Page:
But, he says, that was not the version destined to go down in history. “Moby-Dick was going to be published that fall, but then this editor asked him to review a collection of stories by Nathaniel Hawthorne. He was incredibly impressed—even compared Hawthorne to Shakespeare. They then become friends. Melville was also impressed by the dark side of Hawthorne’s writings, and decided to spend the next year rewriting the entire book, which was transformed by their relationship. It’s why Moby-Dick is dedicated to Hawthorne.”

Armed with enormous volumes of research on the book, Scheer was yet feeling daunted by his assignment. “As I fell more in love with the book, I began to realize the enormity of the challenges before me,” he says. “This is a masterpiece of character, of language, of grand existential themes and profound conflicts—which is what grand opera is so good at portraying. It was my job to distill the core story we wanted to tell, to whittle it down to the truth you want to tell.”

One of the first decisions was to focus on just a handful of main characters. In addition to Captain Ahab, there is his loyal but increasing concerned first mate, Starbuck; the reckless harpooner Queequeg; the young and impressionable Greenhorn; and cabin boy Pip. And to create a tauter narrative than Melville’s occasionally rambling one, Scheer also cut “basically everything that happens on land,” he says. “The opera is set entirely on the ocean—which means we needed to find other ways to explain key plot points that happened elsewhere. Some of the scenes were changed—I had to weave them together differently, to heighten the dramatic conflict and shorten the length.”

Again, not an easy task, but after Moby-Dick played in both Dallas and San Diego to rave reviews, it was clear that Scheer and Heggie had risen to it. “I’ve heard from many Melville scholars and they have been incredibly supportive—even written in academic journals about how good the adaptation was,” Scheer says proudly.

The truest challenge for adapting a book into another medium, says Scheer, is that “people don’t want to see people on stage telling the story, they want to be shown the story. I struggled with how to get at the truth of the story, until I had a breakthrough, and realized I should have the story unfold through the eyes of Greenhorn, the only person who had never been on a whaling ship. His is a transformative journey.”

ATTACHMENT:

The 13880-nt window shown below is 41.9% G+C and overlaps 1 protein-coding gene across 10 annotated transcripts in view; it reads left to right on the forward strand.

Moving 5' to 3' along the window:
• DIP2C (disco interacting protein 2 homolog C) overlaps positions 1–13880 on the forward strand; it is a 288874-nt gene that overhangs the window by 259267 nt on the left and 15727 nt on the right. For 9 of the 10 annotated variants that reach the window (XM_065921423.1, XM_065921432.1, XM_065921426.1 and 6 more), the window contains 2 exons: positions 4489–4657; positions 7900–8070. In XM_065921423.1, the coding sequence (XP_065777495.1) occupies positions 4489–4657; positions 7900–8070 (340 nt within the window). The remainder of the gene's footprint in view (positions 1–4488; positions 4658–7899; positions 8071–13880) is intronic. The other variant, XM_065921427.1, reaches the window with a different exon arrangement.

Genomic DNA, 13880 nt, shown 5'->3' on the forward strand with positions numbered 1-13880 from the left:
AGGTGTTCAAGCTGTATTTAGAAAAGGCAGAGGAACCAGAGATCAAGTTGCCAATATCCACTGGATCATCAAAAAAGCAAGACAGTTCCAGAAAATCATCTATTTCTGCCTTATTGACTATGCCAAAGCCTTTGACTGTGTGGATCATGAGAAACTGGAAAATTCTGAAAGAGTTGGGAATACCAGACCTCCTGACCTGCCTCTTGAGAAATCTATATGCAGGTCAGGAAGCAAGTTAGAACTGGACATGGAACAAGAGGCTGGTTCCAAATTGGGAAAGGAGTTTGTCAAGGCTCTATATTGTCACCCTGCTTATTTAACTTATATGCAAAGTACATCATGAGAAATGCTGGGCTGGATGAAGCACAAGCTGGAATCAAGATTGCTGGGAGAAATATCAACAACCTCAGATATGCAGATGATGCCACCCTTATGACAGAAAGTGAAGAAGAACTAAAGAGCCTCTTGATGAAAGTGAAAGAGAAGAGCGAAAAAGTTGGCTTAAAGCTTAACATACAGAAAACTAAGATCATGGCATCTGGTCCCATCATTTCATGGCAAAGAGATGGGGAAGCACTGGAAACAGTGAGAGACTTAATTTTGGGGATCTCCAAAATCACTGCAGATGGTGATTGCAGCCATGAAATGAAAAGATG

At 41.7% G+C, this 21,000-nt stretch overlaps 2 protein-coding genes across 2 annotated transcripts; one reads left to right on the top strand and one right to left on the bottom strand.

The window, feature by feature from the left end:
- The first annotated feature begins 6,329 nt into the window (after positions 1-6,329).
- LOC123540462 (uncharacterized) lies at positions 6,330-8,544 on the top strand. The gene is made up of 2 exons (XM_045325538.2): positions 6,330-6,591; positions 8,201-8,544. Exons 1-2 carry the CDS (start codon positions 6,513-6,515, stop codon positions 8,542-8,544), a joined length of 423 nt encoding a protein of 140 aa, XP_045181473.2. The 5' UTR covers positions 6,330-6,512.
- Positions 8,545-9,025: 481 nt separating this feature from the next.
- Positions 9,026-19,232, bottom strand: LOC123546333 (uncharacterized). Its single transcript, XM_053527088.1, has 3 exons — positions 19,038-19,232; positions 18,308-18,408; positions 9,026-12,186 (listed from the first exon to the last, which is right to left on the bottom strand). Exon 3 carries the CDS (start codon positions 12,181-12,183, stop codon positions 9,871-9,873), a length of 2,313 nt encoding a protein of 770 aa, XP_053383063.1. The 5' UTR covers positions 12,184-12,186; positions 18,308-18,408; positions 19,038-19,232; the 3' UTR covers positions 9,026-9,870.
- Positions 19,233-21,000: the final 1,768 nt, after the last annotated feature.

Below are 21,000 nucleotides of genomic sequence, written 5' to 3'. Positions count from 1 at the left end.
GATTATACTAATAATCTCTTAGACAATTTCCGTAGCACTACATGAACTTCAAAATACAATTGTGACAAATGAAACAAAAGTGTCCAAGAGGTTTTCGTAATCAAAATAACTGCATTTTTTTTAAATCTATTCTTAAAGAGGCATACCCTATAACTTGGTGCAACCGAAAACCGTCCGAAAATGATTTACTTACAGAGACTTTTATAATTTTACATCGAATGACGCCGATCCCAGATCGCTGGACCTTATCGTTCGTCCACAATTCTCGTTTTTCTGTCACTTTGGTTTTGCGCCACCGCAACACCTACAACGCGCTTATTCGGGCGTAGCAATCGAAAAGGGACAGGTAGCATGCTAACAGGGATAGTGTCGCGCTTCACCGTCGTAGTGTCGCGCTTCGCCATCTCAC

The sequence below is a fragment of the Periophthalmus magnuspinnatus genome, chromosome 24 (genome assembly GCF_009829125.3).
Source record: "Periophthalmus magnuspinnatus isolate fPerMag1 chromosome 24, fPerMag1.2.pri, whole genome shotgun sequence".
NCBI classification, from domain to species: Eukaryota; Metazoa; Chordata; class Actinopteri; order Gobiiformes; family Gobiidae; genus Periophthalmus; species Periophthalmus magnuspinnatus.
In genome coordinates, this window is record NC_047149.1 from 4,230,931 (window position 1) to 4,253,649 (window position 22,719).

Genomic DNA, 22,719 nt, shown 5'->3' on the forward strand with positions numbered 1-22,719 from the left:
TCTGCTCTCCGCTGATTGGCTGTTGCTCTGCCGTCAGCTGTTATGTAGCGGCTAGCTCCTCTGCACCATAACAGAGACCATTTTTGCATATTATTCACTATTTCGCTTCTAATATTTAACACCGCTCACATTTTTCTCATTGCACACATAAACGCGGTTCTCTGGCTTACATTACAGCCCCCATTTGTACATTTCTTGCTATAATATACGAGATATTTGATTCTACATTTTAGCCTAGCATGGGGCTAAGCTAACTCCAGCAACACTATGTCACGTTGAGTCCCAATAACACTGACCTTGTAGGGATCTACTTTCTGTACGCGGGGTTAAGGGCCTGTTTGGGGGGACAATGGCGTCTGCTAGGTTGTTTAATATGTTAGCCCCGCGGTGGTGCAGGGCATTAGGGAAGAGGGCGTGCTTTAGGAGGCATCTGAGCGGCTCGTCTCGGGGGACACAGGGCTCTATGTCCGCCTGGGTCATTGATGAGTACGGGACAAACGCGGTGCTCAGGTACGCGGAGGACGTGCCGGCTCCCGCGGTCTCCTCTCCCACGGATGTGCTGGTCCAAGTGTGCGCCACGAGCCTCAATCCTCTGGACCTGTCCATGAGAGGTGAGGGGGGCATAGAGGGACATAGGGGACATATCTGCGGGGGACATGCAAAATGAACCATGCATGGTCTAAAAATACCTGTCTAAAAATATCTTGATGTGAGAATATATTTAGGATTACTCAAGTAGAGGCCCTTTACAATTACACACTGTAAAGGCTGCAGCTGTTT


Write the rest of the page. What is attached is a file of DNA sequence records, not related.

And then there was the matter of capturing Melville’s voice and the language of the day. “I wanted the characters to sound like flesh-and-blood people from that era,” says Scheer, “so I used Melville’s language wherever I was able. I’d say at least half of the libretto was taken directly from the book.”

As for the famed narrator (“call me Ishmael”) of Moby-Dick? “That voice is gone—it’s now in the music,” he says. Then he adds, mysteriously, “although it may make an appearance.”

Once the libretto’s draft was complete, the process began of working with Heggie on his score. “It’s a collaborative process all the way through,” says Scheer. “After the text was written, and Jake started writing the music, sometimes the music would go off in another direction. So he would call me and there was a collaborative process to craft the libretto to go with the score he wanted to write.”

For Scheer, one of the bonuses of staging Moby-Dick at San Francisco Opera has been the city itself. “This is Jake’s hometown, and I feel quite at home here,” says. “I’m very excited for the opening!” He’s especially excited to see the stage in its full and dramatic glory. “When I wrote the libretto I was always aware of the enormous challenge of creating a set that was evocative and exciting. Three whaling boats going after an 85-foot sperm whale? How are we going to do this? And director Leonard Foglia said, ‘Gene, just be free to imagine, and I’ll take care of the rest of it.’ And they came up with amazing solutions to these challenges. It’s quite extraordinary how they solved it—it’s artful, elegant and exciting.”

Much like Shakespeare himself.

Composing Moby-Dick
Eleven Great Soprano / Mezzo-Soprano Duets